Since the launch of a new natural hair movement somewhat reminiscent of the 1970s womanist culture ala Angela Davis, women have begun trading in their weaves and perms for their kinks and curl creams.
The ‘70s movement was motivated by rejecting the White man’s repressive regime, which included the assimilationist hair styles of straight, flowing bobs and ponytails that swayed in the wind. The movement of the new century is motivated more so by natural health.
Healthy lifestyles have caused Americans and other westerners to move away from chemical-based household, skin and beauty products. Thus, Black women began to question themselves: Why do I continue to douse my hair and scalp with a harsh chemical when in fact “healthy” is the way to go? It’s only natural to go natural, they decided.
So, there you have it. Black women are cutting the chemicals out of their lives: this includes relaxers, heat-based tools and straighteners, hair sprays, sulfate shampoos and paraben-laced conditioners.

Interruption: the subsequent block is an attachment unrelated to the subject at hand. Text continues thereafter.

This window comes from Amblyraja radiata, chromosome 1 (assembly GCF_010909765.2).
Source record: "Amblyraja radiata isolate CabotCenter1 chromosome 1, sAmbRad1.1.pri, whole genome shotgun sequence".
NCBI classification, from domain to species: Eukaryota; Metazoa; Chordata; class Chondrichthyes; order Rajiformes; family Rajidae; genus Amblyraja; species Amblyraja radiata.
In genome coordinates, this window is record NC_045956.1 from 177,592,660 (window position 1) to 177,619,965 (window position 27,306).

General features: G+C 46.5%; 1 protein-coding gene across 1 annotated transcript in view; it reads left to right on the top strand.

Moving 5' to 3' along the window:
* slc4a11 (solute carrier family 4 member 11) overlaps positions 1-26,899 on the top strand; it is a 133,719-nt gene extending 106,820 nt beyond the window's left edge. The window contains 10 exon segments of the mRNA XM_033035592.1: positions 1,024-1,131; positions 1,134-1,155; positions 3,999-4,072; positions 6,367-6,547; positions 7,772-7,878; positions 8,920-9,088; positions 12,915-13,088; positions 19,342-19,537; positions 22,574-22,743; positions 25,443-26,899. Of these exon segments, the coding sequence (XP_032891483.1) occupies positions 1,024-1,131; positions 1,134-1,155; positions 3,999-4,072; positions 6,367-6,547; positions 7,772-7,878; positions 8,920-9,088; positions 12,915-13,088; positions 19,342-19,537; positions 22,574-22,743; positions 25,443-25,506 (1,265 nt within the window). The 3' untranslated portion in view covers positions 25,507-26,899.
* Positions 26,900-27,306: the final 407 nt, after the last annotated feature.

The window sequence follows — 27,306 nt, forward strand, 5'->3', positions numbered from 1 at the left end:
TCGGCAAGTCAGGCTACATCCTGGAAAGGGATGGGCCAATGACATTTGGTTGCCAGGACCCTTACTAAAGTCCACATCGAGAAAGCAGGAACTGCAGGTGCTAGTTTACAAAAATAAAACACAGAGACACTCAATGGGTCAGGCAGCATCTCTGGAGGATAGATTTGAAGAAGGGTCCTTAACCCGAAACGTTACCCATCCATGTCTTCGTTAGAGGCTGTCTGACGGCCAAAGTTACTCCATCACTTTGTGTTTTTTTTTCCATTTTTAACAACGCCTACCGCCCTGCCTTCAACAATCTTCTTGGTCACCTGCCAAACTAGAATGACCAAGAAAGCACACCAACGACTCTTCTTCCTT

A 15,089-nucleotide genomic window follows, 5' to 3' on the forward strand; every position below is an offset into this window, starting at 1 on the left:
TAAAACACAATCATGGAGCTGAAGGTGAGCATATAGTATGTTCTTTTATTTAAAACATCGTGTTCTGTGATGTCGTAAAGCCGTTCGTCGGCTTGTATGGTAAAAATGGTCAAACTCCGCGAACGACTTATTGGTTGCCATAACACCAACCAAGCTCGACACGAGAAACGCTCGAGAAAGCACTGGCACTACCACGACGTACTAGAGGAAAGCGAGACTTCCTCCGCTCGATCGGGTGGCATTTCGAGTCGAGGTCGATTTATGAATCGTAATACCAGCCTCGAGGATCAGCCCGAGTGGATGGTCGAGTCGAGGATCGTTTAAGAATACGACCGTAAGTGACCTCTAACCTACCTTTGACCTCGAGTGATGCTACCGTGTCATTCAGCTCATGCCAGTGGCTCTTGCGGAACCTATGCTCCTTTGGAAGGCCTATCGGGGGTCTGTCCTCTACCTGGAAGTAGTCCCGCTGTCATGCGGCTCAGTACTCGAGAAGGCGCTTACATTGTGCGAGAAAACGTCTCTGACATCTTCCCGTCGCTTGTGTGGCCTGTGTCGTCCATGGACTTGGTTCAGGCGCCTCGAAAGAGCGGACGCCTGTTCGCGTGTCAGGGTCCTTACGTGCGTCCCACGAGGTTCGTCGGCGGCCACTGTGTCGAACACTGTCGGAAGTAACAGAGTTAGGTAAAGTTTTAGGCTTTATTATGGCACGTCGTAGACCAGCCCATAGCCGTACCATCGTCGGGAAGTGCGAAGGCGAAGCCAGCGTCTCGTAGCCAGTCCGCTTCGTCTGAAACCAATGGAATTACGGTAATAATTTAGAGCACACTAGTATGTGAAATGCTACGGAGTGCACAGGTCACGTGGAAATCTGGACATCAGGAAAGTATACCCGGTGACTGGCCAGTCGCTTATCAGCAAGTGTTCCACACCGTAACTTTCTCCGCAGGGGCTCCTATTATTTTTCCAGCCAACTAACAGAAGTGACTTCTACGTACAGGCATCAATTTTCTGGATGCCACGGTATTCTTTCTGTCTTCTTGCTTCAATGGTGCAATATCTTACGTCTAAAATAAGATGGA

So, if none of those are an option, how can a women style her very tightly coiled natural hair and still look presentable for the boardroom, school, weddings and other special events?
Well, it takes a lot more ingenuity. Websites, blogs, vlogs and offline natural hair communities have begun cropping up to support women in creating new Black natural hairstyles.
Black women haven’t had this much fun in years when they get together. They gab about natural hair styling products, the latest doos like frohawks and wash and go styles for short, natural hair. They even host product swap days and natural hair nightlife events to encourage each other to embrace what some may deem a very intimidating lifestyle.